Not kidney related but an example of being freakishly individual. I went and had a routine bone density scan. The results were that I had bone density that was almost always associated with some horrid illness. My bones are dense beyond belief. A barrage of tests and many sleepless nights and it turned out that I am just genetically freakish. Yep, I am just plain dense.

EDIT My partners creatine and urea levels vary from test to test and are seldom perfectly "normal" but he looks after himself with diet and is fit. At 63 he is a dirt bike rider keeping up with youngsters in their 20's.
Reply
#5
I'm sorry you are going through this stress. 

I'd like to suggest either you take someone with you when you go next time or take the dog out to your car and go back and talk to the vet. Sometimes having the dog in with us when the vet is explaining can be very distracting and with your brain going 100 mph it isn't easy to always understand what the vet is saying. 

If you don't understand ask exactly what the vet is telling you, ask questions. 

I'm also anxious to hear what the tests say. Keeping my fingers crossed.
Linda

One Border Collie Is Never Enough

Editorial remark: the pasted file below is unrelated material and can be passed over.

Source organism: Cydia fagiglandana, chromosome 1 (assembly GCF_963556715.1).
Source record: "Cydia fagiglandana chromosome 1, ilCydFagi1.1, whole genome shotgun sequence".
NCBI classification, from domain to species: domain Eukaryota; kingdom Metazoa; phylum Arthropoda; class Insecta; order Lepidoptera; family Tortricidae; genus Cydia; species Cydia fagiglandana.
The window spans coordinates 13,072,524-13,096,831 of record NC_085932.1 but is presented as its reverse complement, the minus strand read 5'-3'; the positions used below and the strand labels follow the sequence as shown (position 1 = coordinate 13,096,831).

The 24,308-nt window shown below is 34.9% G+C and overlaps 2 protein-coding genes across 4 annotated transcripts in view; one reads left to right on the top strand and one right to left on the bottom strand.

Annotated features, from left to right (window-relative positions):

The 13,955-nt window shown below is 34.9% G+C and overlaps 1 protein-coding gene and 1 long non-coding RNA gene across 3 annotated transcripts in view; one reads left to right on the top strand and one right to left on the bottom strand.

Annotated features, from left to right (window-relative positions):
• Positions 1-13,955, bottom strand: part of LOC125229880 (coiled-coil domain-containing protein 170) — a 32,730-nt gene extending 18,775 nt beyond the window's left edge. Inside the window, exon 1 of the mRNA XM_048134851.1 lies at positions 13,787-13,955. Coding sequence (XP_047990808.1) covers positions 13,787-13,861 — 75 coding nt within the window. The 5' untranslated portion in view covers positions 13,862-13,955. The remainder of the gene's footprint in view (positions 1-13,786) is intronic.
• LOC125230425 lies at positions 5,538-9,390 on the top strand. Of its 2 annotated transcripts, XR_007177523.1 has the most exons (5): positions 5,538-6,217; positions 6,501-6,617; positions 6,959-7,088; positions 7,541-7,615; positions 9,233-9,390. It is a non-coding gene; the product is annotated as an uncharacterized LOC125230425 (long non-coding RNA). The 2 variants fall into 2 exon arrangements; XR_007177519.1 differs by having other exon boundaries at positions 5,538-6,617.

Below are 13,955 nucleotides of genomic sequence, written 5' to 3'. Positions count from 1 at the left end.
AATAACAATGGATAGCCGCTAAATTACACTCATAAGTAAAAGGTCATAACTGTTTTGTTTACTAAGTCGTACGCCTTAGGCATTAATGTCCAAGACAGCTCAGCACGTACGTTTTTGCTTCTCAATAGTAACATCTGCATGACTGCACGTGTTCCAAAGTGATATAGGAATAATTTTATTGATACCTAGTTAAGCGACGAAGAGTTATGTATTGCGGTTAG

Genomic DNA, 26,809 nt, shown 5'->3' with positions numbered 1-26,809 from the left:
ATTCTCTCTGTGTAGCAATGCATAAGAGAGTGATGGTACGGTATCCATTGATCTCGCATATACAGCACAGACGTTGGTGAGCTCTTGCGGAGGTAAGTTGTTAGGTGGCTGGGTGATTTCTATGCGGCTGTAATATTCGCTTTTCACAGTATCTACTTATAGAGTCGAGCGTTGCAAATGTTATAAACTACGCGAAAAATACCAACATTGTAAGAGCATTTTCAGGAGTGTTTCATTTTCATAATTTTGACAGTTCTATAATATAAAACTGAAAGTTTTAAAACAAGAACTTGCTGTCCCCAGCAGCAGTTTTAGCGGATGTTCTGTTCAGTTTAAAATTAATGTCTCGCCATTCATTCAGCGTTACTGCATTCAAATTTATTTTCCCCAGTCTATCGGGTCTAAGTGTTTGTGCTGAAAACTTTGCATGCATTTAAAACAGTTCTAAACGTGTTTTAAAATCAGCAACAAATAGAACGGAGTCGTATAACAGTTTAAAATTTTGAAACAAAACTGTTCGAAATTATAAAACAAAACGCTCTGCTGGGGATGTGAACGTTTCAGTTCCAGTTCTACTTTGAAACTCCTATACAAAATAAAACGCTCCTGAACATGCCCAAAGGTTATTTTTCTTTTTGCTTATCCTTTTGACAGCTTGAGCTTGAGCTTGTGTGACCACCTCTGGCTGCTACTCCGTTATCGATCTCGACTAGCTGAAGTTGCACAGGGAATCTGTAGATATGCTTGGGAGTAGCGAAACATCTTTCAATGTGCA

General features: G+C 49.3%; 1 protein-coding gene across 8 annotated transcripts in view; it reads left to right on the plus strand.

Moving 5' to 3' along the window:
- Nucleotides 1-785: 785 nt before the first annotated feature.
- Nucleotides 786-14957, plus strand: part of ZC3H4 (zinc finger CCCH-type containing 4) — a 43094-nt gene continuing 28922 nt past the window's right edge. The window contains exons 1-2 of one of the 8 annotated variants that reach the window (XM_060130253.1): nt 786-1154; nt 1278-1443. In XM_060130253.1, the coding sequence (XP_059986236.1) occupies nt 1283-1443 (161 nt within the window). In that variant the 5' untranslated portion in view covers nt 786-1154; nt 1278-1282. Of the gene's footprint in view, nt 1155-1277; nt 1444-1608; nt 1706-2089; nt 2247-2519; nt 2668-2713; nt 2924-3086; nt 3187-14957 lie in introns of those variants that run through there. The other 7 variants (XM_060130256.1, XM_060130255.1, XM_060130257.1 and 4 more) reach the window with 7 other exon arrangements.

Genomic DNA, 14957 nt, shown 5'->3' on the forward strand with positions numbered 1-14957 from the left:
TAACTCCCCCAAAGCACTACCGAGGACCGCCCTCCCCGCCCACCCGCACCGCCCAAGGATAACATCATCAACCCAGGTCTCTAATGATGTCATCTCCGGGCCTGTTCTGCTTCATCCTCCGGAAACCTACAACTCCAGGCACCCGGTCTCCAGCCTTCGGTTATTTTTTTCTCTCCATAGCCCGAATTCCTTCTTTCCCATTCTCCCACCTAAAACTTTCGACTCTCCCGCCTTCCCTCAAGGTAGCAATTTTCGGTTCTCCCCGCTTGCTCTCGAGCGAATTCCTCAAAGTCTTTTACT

[Image: P1160337-800x600_zps7nxqmgvy.jpg]

Reply
#6
May is in early kidney disease, she is 14.
It is under control, Her last bloods came back better than her original.
Unfortunately any damage is irreversible, But diet can help by putting less work on the kidneys.
I think phosphorus needs to be kept low. How much protein is controversial. I think the type of protein is important.
I water her food down because I want yo keep her hydrated. I work with the vet with regards to supplements and she is on no flea, tick preventative.
It was picked up because she was drinking a lot, this was because she was needing to help flush the kidneys. She is susceptible to UTIs.
At present I am feeling her vet prescription food.
Reply
#7
Hiya, thanks for the replies. It's good to know that kidney failure isn't necessarily the death sentence it sounds.

We give him Drontal for worms and nothing at the moment for fleas but in the past he has had Advantage.

Still none the wiser yet although my husband rang the vet and had a chat with him. They are doing more tests to hopefully rule out renal failure and we should find out on Monday what the verdict is.

He was eating Step Up To Naturals puppy food but have swapped to a dry complete which is 21% protein. Don't know what to do for the best!
Reply
#8
For me this was where I really needed to have a good relationship with my vet